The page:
OK, so what happens next now? We've been reporting this morning that the Albany DA will now look into this. Is this a criminal investigation now?

Well, it is. What the attorney general is doing is passing along this mountain of evidence they have along with the transcripts from witnesses to David Soares, the Albany County District Attorney. He has jurisdiction because the testimony was taken in Albany County.

So it's not in the Bronx where Yankee Stadium is?

Right. No, it has to do with where the inquiry occurred and where Paterson gave what Kaye says are these misleading answers. And it'll be up to Soares to make an independent judgement as to whether or not this rises to a criminal level of perjury.  

Kaye wasn't only looking at the tickets for the World Series. They were other issues. What other issues was she looking at?

Well, this was the case of Governor Paterson getting involved in the domestic violence case surrounding David Johnson, his aide, who was alleged to have beaten up his female companion. The allegation was that Paterson had gotten involved by reaching out for the domestic violence victim and in essence kind of tampering with the key witness in that case. Judge Kaye found there was no criminality in the governor's behavior, just poor judgment. Although subsequently, Johnson has been indicted up in the Bronx on domestic violence charges.

So Gov. David Paterson has just more than four months left on his term. What are the political consequences of this latest turn of events?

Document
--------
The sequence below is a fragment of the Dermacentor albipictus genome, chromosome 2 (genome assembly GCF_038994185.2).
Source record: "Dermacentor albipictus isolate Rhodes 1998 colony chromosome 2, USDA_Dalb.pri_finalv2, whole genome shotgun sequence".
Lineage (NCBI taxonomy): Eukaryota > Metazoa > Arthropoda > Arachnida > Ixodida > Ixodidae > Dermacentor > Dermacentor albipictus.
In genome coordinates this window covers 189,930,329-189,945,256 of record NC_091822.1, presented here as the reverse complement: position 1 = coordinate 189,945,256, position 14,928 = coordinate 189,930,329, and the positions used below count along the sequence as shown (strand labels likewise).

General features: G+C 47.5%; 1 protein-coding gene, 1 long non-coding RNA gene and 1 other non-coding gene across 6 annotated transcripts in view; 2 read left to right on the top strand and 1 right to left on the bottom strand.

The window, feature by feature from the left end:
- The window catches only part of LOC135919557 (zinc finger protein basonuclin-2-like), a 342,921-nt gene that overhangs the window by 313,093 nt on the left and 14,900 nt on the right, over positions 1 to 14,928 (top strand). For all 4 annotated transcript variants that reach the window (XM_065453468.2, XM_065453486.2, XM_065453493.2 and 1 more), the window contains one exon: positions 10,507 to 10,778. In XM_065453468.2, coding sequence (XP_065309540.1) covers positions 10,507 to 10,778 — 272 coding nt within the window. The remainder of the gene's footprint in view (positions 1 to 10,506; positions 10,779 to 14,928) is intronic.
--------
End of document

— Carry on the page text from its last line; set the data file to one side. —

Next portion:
It certainly means it puts another burden on Paterson. It's going to be very difficult to be in public when he makes his appearances. They've got to be guarded because now he has this criminal liability. Now, his defense attorney, Ted Wells, managed to find some things in the report that do leave some ambiguity for the governor in terms of what his intentions were when he was before the commission. With the Democratic candidate for governor, Attorney General Andrew Cuomo, trying to be the gubernatorial candidate for the "new, new New York," it makes it really tough because what sticks in voter's minds, well, there was Eliot Spitzer. He had to leave the stage early because of the prostitution scandal and now of course we have an embattled Gov. Paterson.

Guests:

Bob Hennelly

Hosted by:

Richard Hake

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Comments [4]

Walter Clark from Good Riddance for David Paterson

Good riddance for the current governor david paterson. his term ends about 16 days from now, because for what he has done for the people for New York State, like shutting down